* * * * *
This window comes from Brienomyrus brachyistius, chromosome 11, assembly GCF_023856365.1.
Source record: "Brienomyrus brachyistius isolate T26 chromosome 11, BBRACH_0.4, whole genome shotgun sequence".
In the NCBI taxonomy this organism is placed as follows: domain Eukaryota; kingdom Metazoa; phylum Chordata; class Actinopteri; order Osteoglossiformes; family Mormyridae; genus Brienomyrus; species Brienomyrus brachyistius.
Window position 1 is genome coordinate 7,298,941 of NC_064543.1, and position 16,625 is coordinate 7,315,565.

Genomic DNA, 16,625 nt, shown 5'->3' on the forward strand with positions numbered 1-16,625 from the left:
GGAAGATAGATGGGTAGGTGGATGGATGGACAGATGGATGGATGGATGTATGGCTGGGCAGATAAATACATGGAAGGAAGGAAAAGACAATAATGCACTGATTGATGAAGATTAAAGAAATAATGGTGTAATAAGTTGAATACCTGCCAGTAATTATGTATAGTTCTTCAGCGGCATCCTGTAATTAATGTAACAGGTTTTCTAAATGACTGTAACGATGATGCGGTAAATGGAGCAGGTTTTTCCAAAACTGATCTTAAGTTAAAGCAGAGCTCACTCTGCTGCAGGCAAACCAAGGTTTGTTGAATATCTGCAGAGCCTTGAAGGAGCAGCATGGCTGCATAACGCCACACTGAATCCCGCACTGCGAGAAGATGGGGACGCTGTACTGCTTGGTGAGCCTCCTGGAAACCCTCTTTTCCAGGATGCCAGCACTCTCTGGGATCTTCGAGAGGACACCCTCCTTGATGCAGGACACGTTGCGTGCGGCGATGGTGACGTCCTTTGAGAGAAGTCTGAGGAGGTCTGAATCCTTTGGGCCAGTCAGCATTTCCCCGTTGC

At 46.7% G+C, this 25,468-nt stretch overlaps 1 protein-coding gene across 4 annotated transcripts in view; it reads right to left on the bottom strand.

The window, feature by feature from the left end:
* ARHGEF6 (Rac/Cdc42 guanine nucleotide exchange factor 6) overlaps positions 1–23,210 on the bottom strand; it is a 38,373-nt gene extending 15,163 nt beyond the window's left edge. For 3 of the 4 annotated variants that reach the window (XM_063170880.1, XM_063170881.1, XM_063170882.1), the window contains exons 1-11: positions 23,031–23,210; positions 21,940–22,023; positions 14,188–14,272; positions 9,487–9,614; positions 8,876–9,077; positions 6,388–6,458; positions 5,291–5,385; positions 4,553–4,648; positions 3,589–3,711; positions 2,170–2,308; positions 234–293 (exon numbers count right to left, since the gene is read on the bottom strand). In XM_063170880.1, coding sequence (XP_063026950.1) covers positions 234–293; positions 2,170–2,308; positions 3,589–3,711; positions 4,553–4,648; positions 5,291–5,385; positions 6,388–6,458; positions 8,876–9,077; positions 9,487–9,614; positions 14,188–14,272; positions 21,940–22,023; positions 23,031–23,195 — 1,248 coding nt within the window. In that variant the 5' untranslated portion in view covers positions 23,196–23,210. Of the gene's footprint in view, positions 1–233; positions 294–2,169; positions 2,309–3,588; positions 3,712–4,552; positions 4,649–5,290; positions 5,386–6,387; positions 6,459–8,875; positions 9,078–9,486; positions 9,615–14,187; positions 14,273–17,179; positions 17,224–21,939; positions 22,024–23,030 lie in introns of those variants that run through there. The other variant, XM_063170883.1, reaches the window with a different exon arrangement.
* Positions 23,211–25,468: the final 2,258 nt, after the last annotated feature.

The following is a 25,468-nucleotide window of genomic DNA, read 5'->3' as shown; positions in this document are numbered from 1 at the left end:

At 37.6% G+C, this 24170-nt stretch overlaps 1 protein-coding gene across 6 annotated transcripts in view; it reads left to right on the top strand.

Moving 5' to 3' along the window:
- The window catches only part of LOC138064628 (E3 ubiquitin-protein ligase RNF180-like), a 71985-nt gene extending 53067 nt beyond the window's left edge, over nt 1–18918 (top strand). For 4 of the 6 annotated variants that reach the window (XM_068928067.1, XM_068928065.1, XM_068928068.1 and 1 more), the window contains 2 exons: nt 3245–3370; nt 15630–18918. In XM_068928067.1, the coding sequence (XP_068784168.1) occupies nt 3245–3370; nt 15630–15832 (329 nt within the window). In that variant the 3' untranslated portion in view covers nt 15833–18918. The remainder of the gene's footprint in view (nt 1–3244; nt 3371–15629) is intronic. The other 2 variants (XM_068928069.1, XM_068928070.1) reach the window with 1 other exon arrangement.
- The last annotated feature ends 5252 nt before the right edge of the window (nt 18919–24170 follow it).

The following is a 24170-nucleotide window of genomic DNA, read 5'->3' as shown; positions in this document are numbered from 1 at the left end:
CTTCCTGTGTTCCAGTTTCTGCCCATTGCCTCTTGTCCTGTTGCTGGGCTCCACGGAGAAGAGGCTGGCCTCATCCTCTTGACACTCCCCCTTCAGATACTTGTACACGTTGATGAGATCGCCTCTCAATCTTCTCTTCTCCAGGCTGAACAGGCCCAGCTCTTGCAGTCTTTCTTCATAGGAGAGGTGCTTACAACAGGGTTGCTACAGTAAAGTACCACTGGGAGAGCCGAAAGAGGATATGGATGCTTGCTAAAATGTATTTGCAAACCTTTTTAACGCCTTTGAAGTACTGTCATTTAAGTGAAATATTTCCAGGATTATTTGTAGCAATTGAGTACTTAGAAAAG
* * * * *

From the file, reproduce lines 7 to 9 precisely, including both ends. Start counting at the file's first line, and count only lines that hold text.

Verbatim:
At 46.7% G+C, this 25,468-nt stretch overlaps 1 protein-coding gene across 4 annotated transcripts in view; it reads right to left on the bottom strand.

The window, feature by feature from the left end:
* ARHGEF6 (Rac/Cdc42 guanine nucleotide exchange factor 6) overlaps positions 1–23,210 on the bottom strand; it is a 38,373-nt gene extending 15,163 nt beyond the window's left edge. For 3 of the 4 annotated variants that reach the window (XM_063170880.1, XM_063170881.1, XM_063170882.1), the window contains exons 1-11: positions 23,031–23,210; positions 21,940–22,023; positions 14,188–14,272; positions 9,487–9,614; positions 8,876–9,077; positions 6,388–6,458; positions 5,291–5,385; positions 4,553–4,648; positions 3,589–3,711; positions 2,170–2,308; positions 234–293 (exon numbers count right to left, since the gene is read on the bottom strand). In XM_063170880.1, coding sequence (XP_063026950.1) covers positions 234–293; positions 2,170–2,308; positions 3,589–3,711; positions 4,553–4,648; positions 5,291–5,385; positions 6,388–6,458; positions 8,876–9,077; positions 9,487–9,614; positions 14,188–14,272; positions 21,940–22,023; positions 23,031–23,195 — 1,248 coding nt within the window. In that variant the 5' untranslated portion in view covers positions 23,196–23,210. Of the gene's footprint in view, positions 1–233; positions 294–2,169; positions 2,309–3,588; positions 3,712–4,552; positions 4,649–5,290; positions 5,386–6,387; positions 6,459–8,875; positions 9,078–9,486; positions 9,615–14,187; positions 14,273–17,179; positions 17,224–21,939; positions 22,024–23,030 lie in introns of those variants that run through there. The other variant, XM_063170883.1, reaches the window with a different exon arrangement.